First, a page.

During the early days of the coronavirus lockdowns, in some quarters there was a certain degree of optimism around. Although millions of people were suffering, the hope was that the Covid-19 crisis would shine light on societal and economic systems across the world, exposing some of the deep-rooted flaws of capitalism. There was a belief that people working together with their respective governments could start building a fairer capitalism and more sustainable economies.
However, we see exactly the opposite taking place. In the UK, we now witness a post-Brexit trade deal being negotiated behind closed doors with the US that could see a lowering of food and environment standards, despite the Conservative government pledge that it would not compromise on standards in these areas. The government now proposes that chlorine-washed chicken, beef treated with growth hormones, pork from ractopamine-injected animals and many other toxic foods produced in the US will be allowed into the UK. Sanctioning the entry of (chemical-resistant) GM crops and GM food are also likely to be part of any deal.Read More »
For almost a decade, I have been covering “Color Revolutions” in virtually all parts of the world. While making a film for TeleSur, I was facing Egyptian tanks, risking my life under sniper fire, getting roughed-up in the middle of clashes of the supporters of al-Sisi and Morsi.
Together with Syrian commanders, I was also facing the terrorists in Idlib; challenged the Ukrainian fascists; encountering Bolivian indigenous elders high in the Altiplano after the revolution of Evo Morales and MAS was crashed by the U.S.-sponsored coup in 2019. I regularly worked in Venezuela, Lebanon, and Iraq. And, of course, again and again, I have been returning to Hong Kong, reporting on systematic Western attempts to radicalize SAR’s youth and to harm China.
I mention all this just in order to establish that I am very well aware of how those “Color Revolutions” are triggered and implemented.Read More »
Since 2011, the US and allies have promoted, trained and supplied militants trying to bring about “regime change” in Damascus. Having failed in that effort, they have tried to strangle Syria economically. The goal has always been the same: to force Syria to change politically. This month, June 2020, the aggression reaches a new level with extreme sanctions known as the Caesar Syria Civilian Protection Act.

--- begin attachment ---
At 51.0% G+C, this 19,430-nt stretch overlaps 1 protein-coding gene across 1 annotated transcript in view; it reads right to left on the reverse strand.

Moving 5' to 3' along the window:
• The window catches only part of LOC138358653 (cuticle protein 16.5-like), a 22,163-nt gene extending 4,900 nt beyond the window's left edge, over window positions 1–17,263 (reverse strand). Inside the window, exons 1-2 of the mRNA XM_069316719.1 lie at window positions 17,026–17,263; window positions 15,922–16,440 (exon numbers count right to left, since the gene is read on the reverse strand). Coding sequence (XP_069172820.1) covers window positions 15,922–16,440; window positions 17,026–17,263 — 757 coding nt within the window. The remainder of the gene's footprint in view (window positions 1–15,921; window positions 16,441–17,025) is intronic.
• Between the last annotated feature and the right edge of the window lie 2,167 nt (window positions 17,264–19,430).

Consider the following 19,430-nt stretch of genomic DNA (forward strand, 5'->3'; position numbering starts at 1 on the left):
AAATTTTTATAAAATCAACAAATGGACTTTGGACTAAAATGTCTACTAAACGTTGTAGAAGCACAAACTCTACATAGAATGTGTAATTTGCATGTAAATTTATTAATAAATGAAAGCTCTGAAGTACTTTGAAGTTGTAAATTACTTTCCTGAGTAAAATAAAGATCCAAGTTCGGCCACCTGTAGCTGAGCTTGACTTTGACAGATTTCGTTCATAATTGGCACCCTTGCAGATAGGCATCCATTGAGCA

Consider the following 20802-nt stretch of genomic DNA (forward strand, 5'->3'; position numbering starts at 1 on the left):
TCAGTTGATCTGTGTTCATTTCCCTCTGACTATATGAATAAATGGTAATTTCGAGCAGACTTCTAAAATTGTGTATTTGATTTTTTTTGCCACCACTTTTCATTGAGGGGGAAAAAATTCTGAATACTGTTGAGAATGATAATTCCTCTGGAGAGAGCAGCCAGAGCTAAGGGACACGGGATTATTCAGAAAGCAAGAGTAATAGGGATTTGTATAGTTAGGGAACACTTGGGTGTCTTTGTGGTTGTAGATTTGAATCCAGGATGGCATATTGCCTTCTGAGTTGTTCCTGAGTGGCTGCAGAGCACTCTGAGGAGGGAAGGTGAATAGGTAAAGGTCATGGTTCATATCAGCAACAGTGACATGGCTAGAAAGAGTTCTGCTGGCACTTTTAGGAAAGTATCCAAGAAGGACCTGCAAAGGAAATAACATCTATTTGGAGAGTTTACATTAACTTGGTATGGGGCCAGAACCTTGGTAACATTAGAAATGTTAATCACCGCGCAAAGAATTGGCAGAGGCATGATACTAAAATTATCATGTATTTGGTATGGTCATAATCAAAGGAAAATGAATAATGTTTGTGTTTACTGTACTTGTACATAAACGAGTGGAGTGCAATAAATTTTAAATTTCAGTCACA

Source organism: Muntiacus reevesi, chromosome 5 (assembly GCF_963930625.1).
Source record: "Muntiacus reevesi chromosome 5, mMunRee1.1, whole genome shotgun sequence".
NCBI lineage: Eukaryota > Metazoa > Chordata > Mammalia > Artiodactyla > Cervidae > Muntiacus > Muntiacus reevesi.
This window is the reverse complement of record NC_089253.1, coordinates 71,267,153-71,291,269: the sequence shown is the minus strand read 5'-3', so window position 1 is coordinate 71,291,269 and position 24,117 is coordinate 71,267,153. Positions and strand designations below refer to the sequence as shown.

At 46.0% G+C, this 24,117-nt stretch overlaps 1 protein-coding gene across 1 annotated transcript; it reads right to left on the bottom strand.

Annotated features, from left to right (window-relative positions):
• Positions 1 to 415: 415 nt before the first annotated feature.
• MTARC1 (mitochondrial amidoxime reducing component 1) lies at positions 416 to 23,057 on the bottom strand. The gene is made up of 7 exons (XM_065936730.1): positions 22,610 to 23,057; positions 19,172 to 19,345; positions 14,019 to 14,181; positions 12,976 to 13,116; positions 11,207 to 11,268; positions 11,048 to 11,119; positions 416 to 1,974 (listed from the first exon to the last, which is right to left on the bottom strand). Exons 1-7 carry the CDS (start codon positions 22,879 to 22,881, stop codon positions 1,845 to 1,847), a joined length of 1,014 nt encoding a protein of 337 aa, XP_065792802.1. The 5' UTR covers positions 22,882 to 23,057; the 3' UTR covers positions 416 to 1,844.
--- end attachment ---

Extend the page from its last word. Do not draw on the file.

The new law is fraudulent on two counts. It is called “Caesar” in reference to a 2014 propaganda stunt involving an anonymous Syrian who was alleged to be a military photographer. He claimed to have 55,000 photos showing about eleven thousand victims of Syrian government torture. As the Christian Science Monitorsaid at the time, the “Caesar” report was “A well-timed propaganda exercise funded by Qatar.” A 30 page analysis later confirmed that the “Caesar” report was a fraud with nearly half the photos showing the OPPOSITE of what was claimed: they documented dead Syrian soldiers and civilian victims of “rebel” car bombs and attacks.Read More »
Australia has done well on the public health front during the COVID-19 pandemic, thanks to decisive action by the National Cabinet in March. Australia has done better than most countries on the economic front, too, thanks to the federal government’s large fiscal measures.
But we are at a crossroads.
By September, we may well have largely dealt with the public health aspects of the pandemic. But the economic recovery will only just be starting. The danger is that misunderstanding the nature of this economic crisis will lead the government to bungle that recovery.Read More »
Peoples Dispatch remembers Che Guevara on his 92nd birthday.
June 14 is the birth anniversary of Che Guevara. At a time when the world is faced with an existential crisis, we remember Che’s revolutionary legacy and his struggles against capitalism, imperialism and exploitation.
Welcome to MintCast, the official MintPress News podcast hosted by Mnar Muhawesh. MintCast is an interview podcast featuring dissenting voices, independent researchers and journalists the establishment would rather silence.
In this episode, we are joined by Margaret Kimberly and Monique Cullars Doty.
June 16 commemorates the gallant and courageous struggles of students against the imposition of Afrikaans as a medium of instruction to further culturally subjugate Africans. What started as a peaceful demonstration resulted in a massacre where the apartheid regime unleashed the might of the state on unarmed students.
Today, a celebratory and commemorative mood consisting of special events and speeches pacify the class character of the memory of South Africa’s 1976 Soweto Uprising. This erases its combative history and the defining role it played in the struggle against the white supremacist apartheid regime.
The massacre of defenseless students on June 16 sparked the abhorrence of the international community against the regime’s violence. One key moment was Sam Nzima’s photograph of Hector Pieterson in the arms of Mbuyisa Makhubo. For the defiant youth of South Africa, the violence inflicted during the days of the uprising exposed, to them and the world, the ruthless and merciless lengths at which the apartheid forces were prepared to go to maintain a system of domination and exploitation.Read More »
In just about any other year, Juneteenth, the holiday celebrating the day in 1865 that all enslaved Black people learned they had been freed from bondage, would be marked by African American families across the nation with a cookout, a parade, a community festival, a soulful rendition of “Lift Ev’ry Voice and Sing.”
But in 2020, as the coronavirus ravishes Black America disproportionately, as economic uncertainty wrought by the pandemic strains Black pocketbooks, and as police brutality continues to devastate Black families, Juneteenth is a day of protest.
Red velvet cake, barbecued ribs, and fruit punch are optional.